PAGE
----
PCI and CABG for Treating Stable Coronary Artery Disease: JACC Review Topic of the Week

Torsten Doenst*, Axel Haverich, Patrick Serruys, Robert O. Bonow, Pieter Kappetein, Volkmar Falk, Eric Velazquez, Anno Diegeler, Holger Sigusch

*Corresponding author for this work

Research output: Contribution to journalReview articlepeer-review

255 Scopus citations


Percutaneous coronary intervention (PCI) and coronary artery bypass grafting (CABG) are considered revascularization procedures, but only CABG can prolong life in stable coronary artery disease. Thus, PCI and CABG mechanisms may differ. Viability and/or ischemia detection to guide revascularization have been unable to accurately predict treatment effects of CABG or PCI, questioning a revascularization mechanism for improving survival. By contrast, preventing myocardial infarction may save lives. However, the majority of infarcts are generated by non–flow-limiting stenoses, but PCI is solely focused on treating flow-limiting lesions. Thus, PCI cannot be expected to significantly limit new infarcts, but CABG may do so through providing flow distal to vessel occlusions. All comparisons of CABG to PCI or medical therapy that demonstrate survival effects with CABG also demonstrate infarct reduction. Thus, CABG may differ from PCI by providing “surgical collateralization,” prolonging life by preventing myocardial infarctions. The evidence is reviewed here.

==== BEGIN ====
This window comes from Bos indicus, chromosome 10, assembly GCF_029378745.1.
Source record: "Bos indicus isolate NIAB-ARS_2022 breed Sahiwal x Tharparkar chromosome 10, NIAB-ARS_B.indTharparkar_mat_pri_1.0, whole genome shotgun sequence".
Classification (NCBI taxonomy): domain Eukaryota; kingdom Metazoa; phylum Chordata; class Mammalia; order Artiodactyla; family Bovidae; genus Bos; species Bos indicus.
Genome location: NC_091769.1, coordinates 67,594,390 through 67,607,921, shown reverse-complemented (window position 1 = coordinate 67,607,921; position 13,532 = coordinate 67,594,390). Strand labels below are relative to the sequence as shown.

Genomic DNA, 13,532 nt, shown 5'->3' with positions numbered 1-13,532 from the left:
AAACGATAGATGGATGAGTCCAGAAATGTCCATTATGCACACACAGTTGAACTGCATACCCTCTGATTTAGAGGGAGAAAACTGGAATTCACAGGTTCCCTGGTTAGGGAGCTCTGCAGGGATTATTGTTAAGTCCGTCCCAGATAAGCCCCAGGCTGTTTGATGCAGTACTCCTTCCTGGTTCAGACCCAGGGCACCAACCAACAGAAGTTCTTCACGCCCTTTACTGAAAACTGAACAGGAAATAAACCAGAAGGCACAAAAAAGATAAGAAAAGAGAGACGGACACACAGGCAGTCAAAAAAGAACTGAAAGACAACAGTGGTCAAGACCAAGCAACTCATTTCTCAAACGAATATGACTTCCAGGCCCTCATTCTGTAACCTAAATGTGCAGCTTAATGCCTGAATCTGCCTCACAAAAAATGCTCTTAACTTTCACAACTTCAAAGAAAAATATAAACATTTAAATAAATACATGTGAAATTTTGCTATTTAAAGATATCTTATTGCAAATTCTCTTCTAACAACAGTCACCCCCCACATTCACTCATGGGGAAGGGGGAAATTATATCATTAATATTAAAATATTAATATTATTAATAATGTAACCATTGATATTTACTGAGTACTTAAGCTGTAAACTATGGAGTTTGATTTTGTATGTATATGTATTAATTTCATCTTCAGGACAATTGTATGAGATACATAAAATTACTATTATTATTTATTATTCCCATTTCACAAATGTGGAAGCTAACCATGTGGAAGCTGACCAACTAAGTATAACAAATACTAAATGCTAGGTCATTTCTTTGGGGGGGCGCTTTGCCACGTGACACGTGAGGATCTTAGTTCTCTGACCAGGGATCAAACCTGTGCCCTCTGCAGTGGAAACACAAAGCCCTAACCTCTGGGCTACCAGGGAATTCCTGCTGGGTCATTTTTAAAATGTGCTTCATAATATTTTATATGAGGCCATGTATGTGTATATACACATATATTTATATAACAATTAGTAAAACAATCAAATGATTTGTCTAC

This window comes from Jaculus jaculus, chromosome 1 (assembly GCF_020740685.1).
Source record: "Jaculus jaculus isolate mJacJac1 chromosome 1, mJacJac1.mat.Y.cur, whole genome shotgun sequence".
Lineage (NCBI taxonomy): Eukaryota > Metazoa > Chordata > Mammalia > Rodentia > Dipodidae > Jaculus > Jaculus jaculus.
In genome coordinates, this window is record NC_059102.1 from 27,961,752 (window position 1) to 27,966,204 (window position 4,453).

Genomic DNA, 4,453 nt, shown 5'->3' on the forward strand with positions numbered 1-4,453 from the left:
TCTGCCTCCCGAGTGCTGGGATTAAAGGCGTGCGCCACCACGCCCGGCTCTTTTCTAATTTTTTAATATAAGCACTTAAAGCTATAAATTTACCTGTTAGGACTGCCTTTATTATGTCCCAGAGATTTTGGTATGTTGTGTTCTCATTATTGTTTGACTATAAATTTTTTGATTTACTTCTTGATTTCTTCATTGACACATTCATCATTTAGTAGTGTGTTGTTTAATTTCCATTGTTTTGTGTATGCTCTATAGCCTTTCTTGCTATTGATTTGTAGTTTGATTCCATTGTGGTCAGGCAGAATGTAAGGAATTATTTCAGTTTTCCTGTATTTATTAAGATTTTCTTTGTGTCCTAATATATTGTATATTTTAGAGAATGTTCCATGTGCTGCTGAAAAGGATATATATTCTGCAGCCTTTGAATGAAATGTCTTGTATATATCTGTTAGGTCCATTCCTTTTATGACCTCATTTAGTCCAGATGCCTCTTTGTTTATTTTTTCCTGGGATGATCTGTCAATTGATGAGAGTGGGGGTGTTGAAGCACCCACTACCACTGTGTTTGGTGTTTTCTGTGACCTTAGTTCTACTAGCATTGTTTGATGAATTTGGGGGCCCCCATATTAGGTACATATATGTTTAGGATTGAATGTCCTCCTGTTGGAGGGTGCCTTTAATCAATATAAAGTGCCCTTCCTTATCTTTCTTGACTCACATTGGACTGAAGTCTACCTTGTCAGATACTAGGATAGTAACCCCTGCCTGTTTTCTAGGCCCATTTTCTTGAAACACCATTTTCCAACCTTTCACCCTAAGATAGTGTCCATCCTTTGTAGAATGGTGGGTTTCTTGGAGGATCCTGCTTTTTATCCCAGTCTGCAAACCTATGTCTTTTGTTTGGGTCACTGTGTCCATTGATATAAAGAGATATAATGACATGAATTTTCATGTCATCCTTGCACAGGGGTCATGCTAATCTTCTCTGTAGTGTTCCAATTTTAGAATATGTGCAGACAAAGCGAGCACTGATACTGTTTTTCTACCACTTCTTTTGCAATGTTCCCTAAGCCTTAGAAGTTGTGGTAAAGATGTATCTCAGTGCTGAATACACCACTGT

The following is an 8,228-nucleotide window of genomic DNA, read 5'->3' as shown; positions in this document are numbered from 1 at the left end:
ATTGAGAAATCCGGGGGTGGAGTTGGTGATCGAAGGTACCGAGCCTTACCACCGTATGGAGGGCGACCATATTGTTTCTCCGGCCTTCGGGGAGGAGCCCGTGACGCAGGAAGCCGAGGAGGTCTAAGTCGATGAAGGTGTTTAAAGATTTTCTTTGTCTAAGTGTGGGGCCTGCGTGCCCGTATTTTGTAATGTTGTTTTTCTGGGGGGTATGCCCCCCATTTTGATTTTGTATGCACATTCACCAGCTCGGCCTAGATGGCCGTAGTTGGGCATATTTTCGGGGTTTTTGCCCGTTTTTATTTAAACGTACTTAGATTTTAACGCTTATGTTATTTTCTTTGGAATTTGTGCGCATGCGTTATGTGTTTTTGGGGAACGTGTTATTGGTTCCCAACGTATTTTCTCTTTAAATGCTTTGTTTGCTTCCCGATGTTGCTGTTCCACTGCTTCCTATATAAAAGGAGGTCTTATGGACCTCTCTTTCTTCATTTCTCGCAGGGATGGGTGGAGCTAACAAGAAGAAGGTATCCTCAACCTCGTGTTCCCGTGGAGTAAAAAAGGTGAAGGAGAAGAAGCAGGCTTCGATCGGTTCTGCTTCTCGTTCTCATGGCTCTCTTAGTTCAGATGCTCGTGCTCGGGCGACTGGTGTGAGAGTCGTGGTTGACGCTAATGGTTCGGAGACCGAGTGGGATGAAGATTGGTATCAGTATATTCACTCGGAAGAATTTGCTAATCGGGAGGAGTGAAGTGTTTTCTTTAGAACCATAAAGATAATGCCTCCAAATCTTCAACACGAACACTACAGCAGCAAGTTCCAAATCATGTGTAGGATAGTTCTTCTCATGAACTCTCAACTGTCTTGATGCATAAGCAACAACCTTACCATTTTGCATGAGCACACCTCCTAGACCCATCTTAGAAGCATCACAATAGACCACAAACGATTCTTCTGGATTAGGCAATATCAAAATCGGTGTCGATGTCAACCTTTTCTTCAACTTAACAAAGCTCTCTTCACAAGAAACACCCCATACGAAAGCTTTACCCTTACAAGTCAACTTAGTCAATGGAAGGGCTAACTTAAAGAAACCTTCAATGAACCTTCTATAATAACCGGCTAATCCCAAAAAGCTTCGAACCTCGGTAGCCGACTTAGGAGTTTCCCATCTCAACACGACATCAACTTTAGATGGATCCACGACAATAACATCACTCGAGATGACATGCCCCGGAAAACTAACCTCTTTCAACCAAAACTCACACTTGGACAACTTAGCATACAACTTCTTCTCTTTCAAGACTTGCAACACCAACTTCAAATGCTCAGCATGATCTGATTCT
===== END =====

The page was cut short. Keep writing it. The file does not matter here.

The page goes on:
Original languageEnglish (US)
Pages (from-to)964-976
Number of pages13
JournalJournal of the American College of Cardiology
Issue number8
StatePublished - Mar 5 2019


  • heart team
  • prognosis
  • survival benefit

ASJC Scopus subject areas

  • Cardiology and Cardiovascular Medicine


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